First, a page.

Zarina's Reviews > False Mermaid

False Mermaid by Erin Hart
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's review
Mar 24, 2010

really liked it

I became a fan of Erin Hart's writing after reading Haunted Ground: A Novel which had as its central character American forensic pathologist Nora Gavin, and the story in Haunted Ground was set in Ireland, centering around the mystery of a decapitated head belonging to a flame-haired lass nicknamed the Cailin Rua found in a peat bog. Together with Irish archaeologist Cormac Macguire, the pair attempt to solve the mystery, whilst finding themselves involved in another mystery of a missing mother and son. Then in Lake of Sorrows: A Novel, Nora and Cormac are back, once again investigating bodies found in the Irish peat bogs.

In "False Mermaid", Nora returns to the United States, having come to the realization that she can only find peace of mind once she resolves what actually happened to her younger sister, Triona, who was found murdered in St. Paul a couple of years back. Nora is convinced that it was Triona's husband, Peter Hallett, who is responsible, though she needs to find compelling evidence. Peter has since moved on and remarried Miranda Staunton, the sister of Nora's ex-fiance. Nora is particularly concerned about the welfare of her young niece, 11-year-old Elizabeth. Some people from Nora's past are also featured here such as police detective Frank Cordova who still has a thing for Nora.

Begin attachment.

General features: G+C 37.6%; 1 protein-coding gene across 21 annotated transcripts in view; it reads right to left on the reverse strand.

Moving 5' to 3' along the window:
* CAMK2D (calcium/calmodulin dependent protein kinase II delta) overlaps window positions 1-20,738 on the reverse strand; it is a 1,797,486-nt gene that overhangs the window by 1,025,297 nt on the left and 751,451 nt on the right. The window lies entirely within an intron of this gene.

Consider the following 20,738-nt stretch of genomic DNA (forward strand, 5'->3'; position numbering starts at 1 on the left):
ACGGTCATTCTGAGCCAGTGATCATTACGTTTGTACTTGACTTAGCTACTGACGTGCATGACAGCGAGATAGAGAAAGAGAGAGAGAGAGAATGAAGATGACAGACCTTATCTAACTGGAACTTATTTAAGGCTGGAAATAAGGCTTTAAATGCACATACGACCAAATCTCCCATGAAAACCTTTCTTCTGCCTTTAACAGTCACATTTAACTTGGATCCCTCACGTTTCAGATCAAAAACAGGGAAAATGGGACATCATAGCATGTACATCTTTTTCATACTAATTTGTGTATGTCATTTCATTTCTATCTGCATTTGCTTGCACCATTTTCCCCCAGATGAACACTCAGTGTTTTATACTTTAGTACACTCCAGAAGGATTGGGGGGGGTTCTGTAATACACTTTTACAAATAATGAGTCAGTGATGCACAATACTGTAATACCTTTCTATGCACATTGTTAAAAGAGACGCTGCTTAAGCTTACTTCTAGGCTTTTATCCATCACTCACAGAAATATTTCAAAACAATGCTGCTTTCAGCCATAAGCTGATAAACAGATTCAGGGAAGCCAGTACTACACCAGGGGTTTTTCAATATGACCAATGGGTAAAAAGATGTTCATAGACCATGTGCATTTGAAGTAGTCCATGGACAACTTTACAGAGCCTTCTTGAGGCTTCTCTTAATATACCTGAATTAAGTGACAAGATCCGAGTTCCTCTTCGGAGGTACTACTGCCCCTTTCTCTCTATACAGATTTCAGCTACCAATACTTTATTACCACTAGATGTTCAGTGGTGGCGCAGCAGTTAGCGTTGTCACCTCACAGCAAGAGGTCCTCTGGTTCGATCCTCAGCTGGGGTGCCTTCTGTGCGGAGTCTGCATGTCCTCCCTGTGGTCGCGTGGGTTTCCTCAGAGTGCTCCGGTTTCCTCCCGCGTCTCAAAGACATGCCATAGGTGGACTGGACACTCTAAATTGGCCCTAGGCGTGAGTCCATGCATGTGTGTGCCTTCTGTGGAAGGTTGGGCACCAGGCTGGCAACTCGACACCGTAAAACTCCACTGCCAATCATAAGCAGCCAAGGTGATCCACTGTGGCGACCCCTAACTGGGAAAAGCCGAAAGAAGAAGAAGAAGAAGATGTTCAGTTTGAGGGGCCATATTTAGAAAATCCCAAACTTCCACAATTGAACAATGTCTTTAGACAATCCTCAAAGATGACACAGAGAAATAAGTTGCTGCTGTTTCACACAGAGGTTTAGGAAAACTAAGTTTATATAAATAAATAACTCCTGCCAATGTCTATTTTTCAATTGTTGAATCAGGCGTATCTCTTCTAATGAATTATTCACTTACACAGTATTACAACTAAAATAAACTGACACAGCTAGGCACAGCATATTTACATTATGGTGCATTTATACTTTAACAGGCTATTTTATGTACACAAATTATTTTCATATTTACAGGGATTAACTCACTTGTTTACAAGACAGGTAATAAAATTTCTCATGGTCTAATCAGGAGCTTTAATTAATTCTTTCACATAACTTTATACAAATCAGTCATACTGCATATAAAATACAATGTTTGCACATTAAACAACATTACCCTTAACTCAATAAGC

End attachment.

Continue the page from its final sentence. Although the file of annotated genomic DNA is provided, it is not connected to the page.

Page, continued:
Back in Ireland, Cormac hopes to be together with Nora, but his father's illness proves a strong deterrent, and then he gets intrigued by studies of Irish folklore conducted by a female acquaintance, Roz. The focus of the study is on the selkie, a mythical creature, part-human and part-seal. Interestingly, there's a local story about a woman who was reputed to be a selkie who disappeared sometime in 1896, believed to have been murdered by her husband. This parallels Nora's own beliefs about her brother-in-law's guilt in her sister's murder.

Just as in her previous novels, this book is rich in atmosphere as well as in-depth characterizations. Though the story itself may seem rather complex, Ms. Hart credibly weaves the various story arcs together. The two main settings, St. Paul and Ireland are vividly portrayed, which further enhance the story. However, despite all these strengths, there is one complaint on my part - the fact that Nora's investigation seems to be helped along mainly by coincidences. This gets to the point where it seems almost incredulous (if she is able to find all these helpful bits of info, how is it that they were not as easily found five years ago?). It also seemed rather remiss on the part of the detectives investigating the case to have missed all these clues in the first place. I also found myself missing the lush descriptions of the Irish landscape which were bountiful in the previous two novels (which were set entirely in Ireland).This particular installment favors the American setting more, and Ireland itself is not covered much. Yet, on the whole, I enjoyed this novel as I did the previous two mainly because I love atmospheric mysteries, especially those with a supernatural/otherworldly element as this one is. The rich elements of folklore, i.e. of the mythical selkie make this an engaging read.

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